By Cat Perry
There's the classic portrayal of men doing yoga—he's adamantly opposed, he hits up a class just to ogle at women, he is tipping over in mountain pose or falling asleep in corpse pose, he's standing there confused, or he's a know-it-all until his first fall. Though those stereotypes are based on some fact (see video by Buzz Feed below) here's the real story: Real men do yoga.
Western societies have a hard time grasping how an ancient art (originally practiced mainly by shamans and developed in its Western form by Mr. Swami Sivananda and many others)
that is now a staple of so many women's fitness regimens could possibly be something they should focus their energy on. But a single look will reveal that pro athletes like LeBron James and Kevin
Love, whose unbiased trainers can see the much bigger picture, know that yoga is not about gender and what's thought to be "manly." It's about preserving our bodies in every way that we
can, in a balanced and concerted way that yoga challenges us to do. Check out the Buzz Feed video, then watch Baltimore Ravens Brendon Ayanbadejo power his way through his regular
practice, so he has more staying power in the NFL. Plus: 4 reasons everyone should practice yoga.
Jokes aside, yoga has a host of benefits for the body and mind:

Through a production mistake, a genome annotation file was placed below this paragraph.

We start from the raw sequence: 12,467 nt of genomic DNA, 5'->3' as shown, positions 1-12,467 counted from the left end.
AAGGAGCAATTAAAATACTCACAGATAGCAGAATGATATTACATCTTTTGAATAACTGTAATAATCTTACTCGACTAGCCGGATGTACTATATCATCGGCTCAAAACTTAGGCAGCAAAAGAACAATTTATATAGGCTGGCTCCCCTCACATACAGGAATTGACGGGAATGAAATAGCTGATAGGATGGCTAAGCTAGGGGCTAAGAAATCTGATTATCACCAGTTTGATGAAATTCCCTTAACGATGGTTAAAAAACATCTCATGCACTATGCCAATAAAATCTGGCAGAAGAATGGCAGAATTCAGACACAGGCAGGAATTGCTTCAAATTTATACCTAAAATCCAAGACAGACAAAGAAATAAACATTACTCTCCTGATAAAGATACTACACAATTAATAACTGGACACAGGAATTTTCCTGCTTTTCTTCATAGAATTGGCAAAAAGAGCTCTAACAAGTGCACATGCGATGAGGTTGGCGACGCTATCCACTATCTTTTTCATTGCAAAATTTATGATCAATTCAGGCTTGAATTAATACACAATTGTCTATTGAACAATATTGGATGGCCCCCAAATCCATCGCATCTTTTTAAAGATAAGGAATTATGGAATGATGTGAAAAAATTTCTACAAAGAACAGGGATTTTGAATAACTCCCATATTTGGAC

- Boost libido
- Increase muscle hypertrophy, or fatigue, which allows you to sculpt your most difficult to reach muscles (hello, 8-pack!)
Lower stress and particularly the stress hormone cortisol, which causes all sorts of disorders, from high blood
pressure and anxiety, to belly fat retention and cardiovascular disease
Calm your mind
So with just these 4 reasons, it's well worth stepping onto a mat. But don't take my word for it—here is Ravens Brendon Ayanbadejo with 1Down&Dirty:
One quick YouTube search will reveal that there are SO many men that have embraced this wellness and strength trend. So there are plenty of videos, for guys by guys, that can get you started. But
this Power Yoga Foundations by Method Yoga is a great one to start: no frills, no singing bowls, just stretching and strengthening one asana at a time.